Hydro-Quebec’s environmental impact report on the proposed Great Whale River Project was created largely by companies headed by Liberal Party donors, The Nation has learned.
Of the 34 companies that conducted studies for the report, 15 are run by Liberal donors, or nearly one-half. In total, these donors gave $88,695 to the Quebec Liberals during the five-year period in which the studies were performed—1989-93.
The total risesbto $125,400 if you include donations by other people living at the same address as these presidents.
For comparison, the same companies’ presidents gave only $16,945 to the PQ in the last five years.
“That’s not surprising,” said Whapmagoostui Chief Matthew Mukash upon hearing of the Liberal donations. “It’s sure these people were selected very carefully. There is a strong movement within the government to make sure the final word will be ‘yes’ to the construction of Great Whale.”
Chief Mukash said the Liberal donations raise questions about the objectivity of Hydro’s report. “Native people have to raise a lot of questions about the study and its validity,”he said.
“In my opinion, science doesn’t have the answers to all these questions.”
Hydro-Quebec spokeswoman Marie-Pierre Bonassieux denied that politics had any influence on who was chosen to do the studies for Hydro. “We choose based simply on competence,” she said. “There is no connection with the fact that the presidents of some of the companies might have some political links.”
The report is a summary of 230 studies conducted for Hydro by Quebec-based companies and individuals. About a fifth of these were done by two subsidiaries of one company called the Cartier Group. The Cartier Group’s chief executive officer, Serge Piotte, gave the Liberals $7,500 over the last five years. The chair of the Cartier Group is Paul Beauchemin, who gave the Liberals $13,420 in the last five years.
Beauchemin is also president of another company, Beauchemin Beaton Lapointe, a subsidiary of the Cartier Group. This subsidiary performed 11 of the 230 studies that make up Hydro’s impact report. Another Cartier Group subsidiary, SOMER Ltd., took part in 37 of the impact studies.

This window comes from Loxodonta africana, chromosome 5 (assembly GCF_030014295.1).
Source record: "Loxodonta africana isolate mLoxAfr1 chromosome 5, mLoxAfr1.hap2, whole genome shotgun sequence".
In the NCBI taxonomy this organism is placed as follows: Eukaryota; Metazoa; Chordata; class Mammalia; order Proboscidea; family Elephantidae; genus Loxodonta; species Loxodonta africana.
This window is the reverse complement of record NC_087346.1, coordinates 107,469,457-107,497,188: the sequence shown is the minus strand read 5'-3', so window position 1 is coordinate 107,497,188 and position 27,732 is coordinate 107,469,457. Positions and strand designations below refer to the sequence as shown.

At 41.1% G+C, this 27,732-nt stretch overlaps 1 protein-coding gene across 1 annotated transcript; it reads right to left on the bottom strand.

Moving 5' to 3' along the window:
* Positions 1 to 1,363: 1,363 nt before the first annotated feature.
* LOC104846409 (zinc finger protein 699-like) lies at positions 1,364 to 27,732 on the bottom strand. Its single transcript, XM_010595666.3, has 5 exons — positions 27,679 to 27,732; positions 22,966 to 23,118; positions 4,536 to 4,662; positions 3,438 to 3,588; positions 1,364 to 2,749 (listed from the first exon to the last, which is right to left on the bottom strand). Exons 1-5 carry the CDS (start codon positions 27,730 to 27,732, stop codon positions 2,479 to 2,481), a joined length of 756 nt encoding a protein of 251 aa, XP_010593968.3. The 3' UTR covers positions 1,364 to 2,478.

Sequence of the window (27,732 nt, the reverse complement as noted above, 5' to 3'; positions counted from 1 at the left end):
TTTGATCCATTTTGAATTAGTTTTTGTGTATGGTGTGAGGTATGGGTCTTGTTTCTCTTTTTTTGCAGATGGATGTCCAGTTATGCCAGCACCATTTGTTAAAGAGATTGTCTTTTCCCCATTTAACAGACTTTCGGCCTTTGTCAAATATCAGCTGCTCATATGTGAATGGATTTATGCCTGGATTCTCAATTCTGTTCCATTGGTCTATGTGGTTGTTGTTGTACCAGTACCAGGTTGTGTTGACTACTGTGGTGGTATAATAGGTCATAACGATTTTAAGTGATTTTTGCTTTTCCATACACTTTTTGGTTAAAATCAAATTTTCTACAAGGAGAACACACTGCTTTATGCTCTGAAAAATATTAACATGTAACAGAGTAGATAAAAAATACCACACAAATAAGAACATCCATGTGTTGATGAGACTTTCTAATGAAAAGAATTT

In total, the impact studies cost Hydro $400 million. Hydro gave the lucrative contracts for the impact studies only to companies it had already worked with before, instead of going to public tender. Susan Hilton, scientific coordinator of the Great Whale Environmental Assessment Office, said this allowed Hydro to choose only those companies that could be expected to give the Great Whale Project a positive report.
The report must satisfy guidelines set by five federal and provincial committees in 1992. The report, which was made public in August 1993, is Hydro’s 5,000-page summary of all 230 studies looking at the impact of Great Whale. Altogether, the studies are over 50,000 pages long. After public hearings this summer, the committees will decide whether the report meets their guidelines on Sept. 15.
Under Quebec law, only individuals—not corporations or unions—can donate to political parties. The maximum annual donation is $3,000. The Director-General of Elections publishes donor lists for all parties each year.